really good tennis."
Against Butler, junior Anthony Jack-
son and sophomores Vinny Gossain
and David Anving each looked strong
in their respective singles victories
according to the coach. But Mees was
more impressed with the resilience and
toughness of his team.
"We won the matches where we did-
n't really play our best tennis," he said.
Three singles contests went to
"super-tiebreakers" instead of a
deciding third set, which marks a
change in the traditional format for
singles matches. The Wolverines
pulled out victories in all three of the
10-point tiebreakers, which are being
implemented in an effort to shorten
matches still in progress after the out-
come of the overall match has been
Michigan's team of sophomore
1 s ; & I ; ; ! : I ; : i : ; i
317 S. State St.
Michael Rubin and senior Chris Rolf
dropped their No. I doubles match.
But the Wolverines were able to win
the other two doubles contests in order
to secure the all-important doubles
Rubin and Rolf have struggled
together, going 1-3 since Mees shook
up the doubles teams several weeks
"Any team you play at No. 1 doubles
is going to be pretty tough," Mees said.
"Hopefully we will put three teams out
there that will give us a chance to win
two out of three matches."
The team had a great opportunity to
sharpen their doubles play this past
weekend, when they competed in the
Pacific Coast Doubles Tournament in
San Diego. Because it was an open
tournament, none of the matches
Despite this, it was still a good
opportunity for the team to play against
some of the top doubles players from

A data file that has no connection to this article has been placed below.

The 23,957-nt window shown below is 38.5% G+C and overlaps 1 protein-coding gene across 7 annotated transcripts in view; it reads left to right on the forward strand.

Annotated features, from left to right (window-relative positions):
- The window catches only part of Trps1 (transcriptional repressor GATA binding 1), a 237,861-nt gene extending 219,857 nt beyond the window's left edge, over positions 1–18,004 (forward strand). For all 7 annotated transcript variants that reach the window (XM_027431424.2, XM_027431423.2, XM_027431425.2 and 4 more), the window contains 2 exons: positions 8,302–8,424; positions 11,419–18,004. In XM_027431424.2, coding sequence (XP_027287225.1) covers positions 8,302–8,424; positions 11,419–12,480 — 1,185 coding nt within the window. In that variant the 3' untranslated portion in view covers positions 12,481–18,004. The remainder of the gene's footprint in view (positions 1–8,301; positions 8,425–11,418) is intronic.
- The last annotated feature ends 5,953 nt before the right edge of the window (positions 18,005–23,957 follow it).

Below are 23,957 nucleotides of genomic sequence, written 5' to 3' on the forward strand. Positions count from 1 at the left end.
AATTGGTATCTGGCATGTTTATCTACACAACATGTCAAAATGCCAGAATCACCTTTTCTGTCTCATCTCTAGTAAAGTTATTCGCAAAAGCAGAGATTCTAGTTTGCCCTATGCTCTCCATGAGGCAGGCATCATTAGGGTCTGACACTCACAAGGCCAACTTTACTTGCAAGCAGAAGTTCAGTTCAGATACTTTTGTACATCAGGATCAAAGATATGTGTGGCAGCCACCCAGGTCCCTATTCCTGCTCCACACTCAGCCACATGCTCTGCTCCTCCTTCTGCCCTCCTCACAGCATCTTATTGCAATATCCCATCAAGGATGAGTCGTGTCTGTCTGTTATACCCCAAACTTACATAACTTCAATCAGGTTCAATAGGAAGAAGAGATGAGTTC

schools like Stanford, UCLA and Pep-
"The tournament gave us a chance to
play against some really good teams,"
Mees said. "You realize what it takes to
play at that level. I was very pleased."
Playing outside for the first time in
months was quite an adjustment for the
Wolverines, who have been practicing
and playing indoors for some time now.
"It's such a good feeling to get out in
tl sun," the coach said. "It takes a bit
to get used to it,"
for split in
By Jake Rosmnwass
Daily Sports Writer
The Michigan women's tennis team
probably wishes it could have cashed in
its chips and left after squeaking out a
win against Wake Forest on Thursday.
Instead, Michigan had to hang around
until Friday, only to be crushed by a
very talented Duke squad.
Coming off their first loss of the sea-
son at the hands of Illinois, the sixth-
ranked Blue Devils took no mercy on
the overmatched Wolverines. Duke
started strong and claimed the doubles
point by taking all three doubles match-
es - the onslaught was on. Duke then
went on to sweep the six singles match-
es without dropping a set.
"They were upset about their first loss
of the season," coach Bitsy Ritt said
about the Blue Devils' loss to Illinois a
week earlier. "They lost their No. 1
ranking and were happy to be home in
Durham. They are a very experienced
team, and it really showed against us."
The day before, Michigan eeked out
a close match against a struggling Wake
Forest team. After dropping the doubles
point, Michigan took four of the singles